If you are contemplating a move to Canada, note that you should consider tax implications well ahead of your actual move date. Your tax liability in Canada is dependent on your tax residency status:
- Canadian resident taxpayers are taxed on their worldwide income
- Canadian non-resident taxpayers are taxed on their Canadian source income
This presents opportunities to structure your financial affairs before being subject to the full Canadian tax system.
Summary and Takeaways
As part of your preparation for a move to Canada, it’s prudent to factor in the tax residency rules, to understand your potential tax liability. Resident taxpayers are subject to taxes on their worldwide income, while non-resident taxpayers are only taxed on income sourced within Canada. But there is no strict legal definition of what the term “resident” means under the Income Tax Act of Canada. That complicates tax planning, but there are four different main things to consider, explained in this article, that can help you determine your tax residency status. Then you may be able to structure your finances in a way that minimizes tax liability.
- Statutory provisions in the Income Tax Act of Canada and principles established by Canada’s courts may determine tax residency.
- So can administrative decisions handed down by the Canada Revenue Agency
- But there are more than 90 international income tax treaties in place that can override a deemed or factual residency.
- Interpreting the rather subjective residency definitions and the complex rules can be challenge, so give yourself as much time as possible to make tax plans.
- Is it recommended that you take advantage of the services of an expert cross-border tax planner.
How Canadian Tax Residency is Determined
The term “resident” is not defined in the Income Tax Act of Canada. Instead, Canadian tax residence is a question of fact and somewhat subjective. It depends largely on the nature and quality of the ties you establish in Canada compared to those retained in your previous jurisdiction. In determining whether you are a Canadian tax resident or not, there are four different sources to consider:
- Statutory provisions as stated in the Income Tax Act of Canada
- Common law principles established by the Canadian courts
- The Canada Revenue Agency’s (CRA’s) administrative pronouncements
- The use of an income tax treaty to override Canadian factual or deemed residency
Each of these is discussed in detail below in addition to Canadian provincial/territorial tax residency and the deemed acquisition of property when you become a Canadian tax resident.
Statutory Provisions (Income Tax Act of Canada)
Generally, you are considered a factual tax resident of Canada if you are living in Canada, and the nature and quality of the ties you establish in Canada are greater than those retained in your previous jurisdiction. Factual tax residents of Canada are taxed on their worldwide income starting with the date they become factual tax residents of Canada.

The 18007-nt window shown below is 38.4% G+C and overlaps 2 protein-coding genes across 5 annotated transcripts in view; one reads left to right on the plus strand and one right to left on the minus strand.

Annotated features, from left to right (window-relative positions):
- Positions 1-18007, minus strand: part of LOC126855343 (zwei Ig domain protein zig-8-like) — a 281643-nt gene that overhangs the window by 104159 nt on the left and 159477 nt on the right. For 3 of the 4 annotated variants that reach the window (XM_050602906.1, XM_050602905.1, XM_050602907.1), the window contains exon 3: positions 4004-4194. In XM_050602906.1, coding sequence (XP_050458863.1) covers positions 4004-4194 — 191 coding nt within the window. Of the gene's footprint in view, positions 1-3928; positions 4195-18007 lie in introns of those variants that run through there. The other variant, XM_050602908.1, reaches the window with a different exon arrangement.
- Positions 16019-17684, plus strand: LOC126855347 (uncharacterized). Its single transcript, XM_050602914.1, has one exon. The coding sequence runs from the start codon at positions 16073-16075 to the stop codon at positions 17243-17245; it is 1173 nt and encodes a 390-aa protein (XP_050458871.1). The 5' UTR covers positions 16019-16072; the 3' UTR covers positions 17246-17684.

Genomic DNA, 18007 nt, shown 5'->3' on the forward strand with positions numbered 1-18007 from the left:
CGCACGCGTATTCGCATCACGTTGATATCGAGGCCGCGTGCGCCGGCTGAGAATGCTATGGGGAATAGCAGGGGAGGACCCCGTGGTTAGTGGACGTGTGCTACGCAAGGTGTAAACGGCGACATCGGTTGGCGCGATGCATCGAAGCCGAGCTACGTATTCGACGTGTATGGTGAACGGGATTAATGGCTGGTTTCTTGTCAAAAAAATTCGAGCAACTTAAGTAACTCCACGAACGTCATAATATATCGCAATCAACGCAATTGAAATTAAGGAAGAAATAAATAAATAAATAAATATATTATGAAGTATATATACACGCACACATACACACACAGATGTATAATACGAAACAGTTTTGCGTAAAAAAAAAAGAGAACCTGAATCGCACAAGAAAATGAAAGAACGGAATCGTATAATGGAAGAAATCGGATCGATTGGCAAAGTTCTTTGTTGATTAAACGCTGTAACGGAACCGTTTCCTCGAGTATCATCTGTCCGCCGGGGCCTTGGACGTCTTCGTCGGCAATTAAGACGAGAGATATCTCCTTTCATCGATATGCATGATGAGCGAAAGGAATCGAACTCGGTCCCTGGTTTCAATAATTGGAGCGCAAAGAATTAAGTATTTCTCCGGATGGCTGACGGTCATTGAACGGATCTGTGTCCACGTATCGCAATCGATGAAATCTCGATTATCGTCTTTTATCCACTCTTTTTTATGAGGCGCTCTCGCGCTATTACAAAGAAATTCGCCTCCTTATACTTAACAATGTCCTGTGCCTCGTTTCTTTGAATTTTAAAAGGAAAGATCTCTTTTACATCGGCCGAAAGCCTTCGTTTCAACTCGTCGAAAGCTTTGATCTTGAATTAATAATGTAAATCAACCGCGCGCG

You can also be deemed to be a tax resident of Canada if you sojourn in Canada for a period of, or periods the total of which are, 183 days or more in a calendar year. This rule is outlined in the Income Tax Act of Canada. A sojourn implies a temporary stay in Canada, and you cannot already be a factual tax resident of Canada – you must be a tax resident of another country. You are said to sojourn in Canada if you are physically present in Canada for any part of a day.
Deemed tax residents of Canada are taxed in Canada on their worldwide income (the same as factual tax residents of Canada) as of January 1, even if their first day in Canada is any other day of the year. In comparison, factual tax residents of Canada are taxed on their worldwide income as of their first day of factual residency (eg. June 1, not January 1). If you are deemed to be a tax resident of Canada, but also reside in a country that has a tax treaty with Canada, it is likely that the tax treaty will remove you from the provisions of being a deemed tax resident of Canada.
Most individuals do not move and become Canadian tax residents on January 1. If your unique facts determine that you have become a factual Canadian tax resident during the year, you will be considered a “part-year” resident of Canada. For the part of the year in which you are a tax resident of Canada, you are taxed on your worldwide income in Canada. For the part of the year in which you are a non-resident of Canada, you are only taxed on your Canadian source income. Tax credits will need to be prorated based on period of tax residency in Canada.
Below is a helpful summary of the various Canadian tax residency classifications, and what each is taxed on:
|Deemed Resident||Part-Year Resident||Non-Resident||Deemed Non-Resident|
|Worldwide income earned from January 1||Worldwide income earned only during the period of Canadian tax residency||Canadian sourced income only||Canadian sourced income only|
Common Law (Canadian Courts)
In the leading case of Thomson v. MNR,  CTC 51 (SCC), the Supreme Court of Canada considered the circumstances of a Canadian who sought to become a non-resident of Canada and established key principles regarding the meaning of “ordinarily resident in Canada,” setting the standard still referred to by courts today. The general principles established by this case are as follows: